Hurthle cell adenoma

by Jason Wasserman MD PhD FRCPC
June 14, 2022


About this article: This article was created by doctors to help you read and understand your pathology report for Hurthle cell adenoma. If you have any questions about this article or your pathology report, please contact us.

What is a Hurthle cell adenoma?

A Hurthle cell adenoma is a non-cancerous type of thyroid tumour. It is made up of large pink cells called Hurthle cells that are separated from the normal thyroid tissue by a thin tissue barrier called a tumour capsule. The tumour often forms a lump in the thyroid gland called a nodule.

How is the diagnosis of Hurthle cell adenoma made?

The diagnosis of Hurthle cell adenoma can only be made after the entire tumour is removed and sent to a pathologist for examination under the microscope. However, most patients undergo a minor surgical procedure called a fine needle aspiration or FNA before the tumour is removed completely. This procedure uses a very thin needle to remove a small amount of tissue from the abnormal area of the thyroid gland. This tissue is then examined by a pathologist under the microscope. The FNA biopsy provides a preliminary diagnosis that helps guide further management.

Hurthle cells

What does Hurthel cell adenoma look like under the microscope?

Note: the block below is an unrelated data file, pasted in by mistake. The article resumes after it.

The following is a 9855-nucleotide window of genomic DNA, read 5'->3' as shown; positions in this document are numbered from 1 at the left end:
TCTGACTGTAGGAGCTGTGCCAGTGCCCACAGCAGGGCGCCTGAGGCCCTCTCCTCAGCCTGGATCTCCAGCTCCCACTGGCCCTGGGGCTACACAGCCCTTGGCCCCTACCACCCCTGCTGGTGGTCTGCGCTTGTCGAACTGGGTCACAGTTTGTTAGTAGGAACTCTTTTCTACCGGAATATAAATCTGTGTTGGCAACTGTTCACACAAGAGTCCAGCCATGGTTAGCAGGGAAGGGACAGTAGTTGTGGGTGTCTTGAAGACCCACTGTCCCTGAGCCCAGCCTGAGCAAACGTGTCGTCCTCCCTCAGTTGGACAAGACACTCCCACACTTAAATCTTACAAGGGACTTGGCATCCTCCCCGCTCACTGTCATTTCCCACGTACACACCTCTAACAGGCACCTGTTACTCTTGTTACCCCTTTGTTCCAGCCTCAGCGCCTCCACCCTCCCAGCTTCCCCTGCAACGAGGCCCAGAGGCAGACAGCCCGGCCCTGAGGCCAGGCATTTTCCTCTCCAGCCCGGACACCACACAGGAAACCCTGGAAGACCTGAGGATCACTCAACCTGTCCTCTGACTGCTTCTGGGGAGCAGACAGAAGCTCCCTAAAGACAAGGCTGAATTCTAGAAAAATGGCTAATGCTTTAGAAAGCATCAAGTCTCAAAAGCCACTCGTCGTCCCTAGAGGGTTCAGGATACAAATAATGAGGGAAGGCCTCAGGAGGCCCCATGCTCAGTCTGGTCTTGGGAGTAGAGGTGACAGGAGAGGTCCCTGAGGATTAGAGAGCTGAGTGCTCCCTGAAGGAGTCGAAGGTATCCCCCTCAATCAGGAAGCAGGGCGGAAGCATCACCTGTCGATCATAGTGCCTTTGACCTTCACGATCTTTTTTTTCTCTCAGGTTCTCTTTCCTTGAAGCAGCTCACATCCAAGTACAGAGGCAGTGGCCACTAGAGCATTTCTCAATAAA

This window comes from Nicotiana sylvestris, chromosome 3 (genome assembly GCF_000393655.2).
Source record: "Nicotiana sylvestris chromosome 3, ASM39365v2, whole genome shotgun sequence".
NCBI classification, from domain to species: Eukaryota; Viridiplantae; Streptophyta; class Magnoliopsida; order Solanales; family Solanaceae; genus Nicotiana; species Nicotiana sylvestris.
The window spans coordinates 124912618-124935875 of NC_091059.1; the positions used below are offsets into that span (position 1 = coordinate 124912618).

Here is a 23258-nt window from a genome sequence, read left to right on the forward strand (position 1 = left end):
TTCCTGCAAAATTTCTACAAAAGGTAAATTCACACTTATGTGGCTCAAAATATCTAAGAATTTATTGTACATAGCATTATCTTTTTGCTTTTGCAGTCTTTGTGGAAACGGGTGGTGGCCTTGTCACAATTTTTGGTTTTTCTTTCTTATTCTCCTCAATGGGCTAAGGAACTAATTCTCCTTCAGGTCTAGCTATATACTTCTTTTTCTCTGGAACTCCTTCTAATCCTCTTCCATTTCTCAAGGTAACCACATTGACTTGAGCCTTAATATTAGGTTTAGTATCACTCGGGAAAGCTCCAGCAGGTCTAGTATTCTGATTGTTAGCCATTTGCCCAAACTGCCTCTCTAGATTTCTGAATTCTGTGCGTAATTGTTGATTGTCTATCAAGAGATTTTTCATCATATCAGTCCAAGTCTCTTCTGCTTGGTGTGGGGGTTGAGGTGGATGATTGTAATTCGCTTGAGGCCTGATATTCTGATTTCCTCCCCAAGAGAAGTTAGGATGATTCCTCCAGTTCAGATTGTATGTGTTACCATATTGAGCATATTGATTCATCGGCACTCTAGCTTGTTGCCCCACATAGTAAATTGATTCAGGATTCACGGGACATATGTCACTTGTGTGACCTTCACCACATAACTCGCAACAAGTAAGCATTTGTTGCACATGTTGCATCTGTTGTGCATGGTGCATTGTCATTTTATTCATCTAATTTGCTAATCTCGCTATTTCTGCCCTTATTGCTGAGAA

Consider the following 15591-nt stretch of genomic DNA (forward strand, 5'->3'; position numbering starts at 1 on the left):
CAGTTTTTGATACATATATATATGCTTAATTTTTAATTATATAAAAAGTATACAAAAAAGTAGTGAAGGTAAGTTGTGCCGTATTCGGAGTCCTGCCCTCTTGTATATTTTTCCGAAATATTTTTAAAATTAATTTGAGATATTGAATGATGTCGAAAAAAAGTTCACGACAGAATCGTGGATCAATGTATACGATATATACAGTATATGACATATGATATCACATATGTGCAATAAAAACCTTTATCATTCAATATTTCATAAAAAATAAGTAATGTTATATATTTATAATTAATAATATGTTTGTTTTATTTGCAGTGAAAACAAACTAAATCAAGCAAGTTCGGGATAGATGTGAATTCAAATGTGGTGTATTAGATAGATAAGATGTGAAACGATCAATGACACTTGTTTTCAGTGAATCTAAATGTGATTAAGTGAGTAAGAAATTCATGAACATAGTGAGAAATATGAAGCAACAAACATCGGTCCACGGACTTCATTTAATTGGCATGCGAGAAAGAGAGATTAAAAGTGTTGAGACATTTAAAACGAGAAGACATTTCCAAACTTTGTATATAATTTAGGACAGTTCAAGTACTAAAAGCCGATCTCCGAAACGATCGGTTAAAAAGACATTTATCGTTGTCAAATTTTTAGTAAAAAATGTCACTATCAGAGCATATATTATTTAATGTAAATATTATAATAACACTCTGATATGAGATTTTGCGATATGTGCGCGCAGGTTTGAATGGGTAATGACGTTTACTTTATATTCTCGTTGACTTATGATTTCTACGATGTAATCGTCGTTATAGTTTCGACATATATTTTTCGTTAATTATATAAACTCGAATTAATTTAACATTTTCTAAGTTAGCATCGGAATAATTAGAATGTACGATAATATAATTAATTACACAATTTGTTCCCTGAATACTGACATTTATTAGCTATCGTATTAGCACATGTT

Hurthle cell adenoma is made up of large pink Hurthle cells. The Hurthle cells are typically arranged in small to medium-sized follicles. When viewed under the microscope, the cells in a Hurthle cell adenoma can look very similar to the cells in a type of thyroid cancer called Hurthle cell carcinoma. The only difference between a Hurthle cell adenoma and a Hurthle cell carcinoma is that all of the abnormal cells in a Hurthle cell adenoma are separated from the normal thyroid gland by a thin tissue barrier called a tumour capsule. In contrast, in a Hurthle cell carcinoma, the tumour cells have broken through the tumour capsule and have entered the surrounding normal thyroid gland. Pathologists describe this as tumour capsule invasion. For this reason, the diagnosis of Hurthle cell adenoma can only be made after the tumour has been removed completely. By examining the entire tumour capsule, your pathologist can make sure that there is no evidence of tumour capsule invasion.

Hurthle cell adenoma

Hurthle cell carcinoma

Post biopsy changes

The FNA performed before the tumour is removed fully causes changes in the thyroid gland and the tumour that can be seen under the microscope. Your pathology report may describe these changes as post-biopsy changes or FNA-like changes.

These changes include hemorrhage (bleeding), cystic degeneration (the development of holes or spaces in the tissue), and atypical (abnormal) looking cells. All of these changes are expected non-cancerous findings in a Hurthle cell adenoma.

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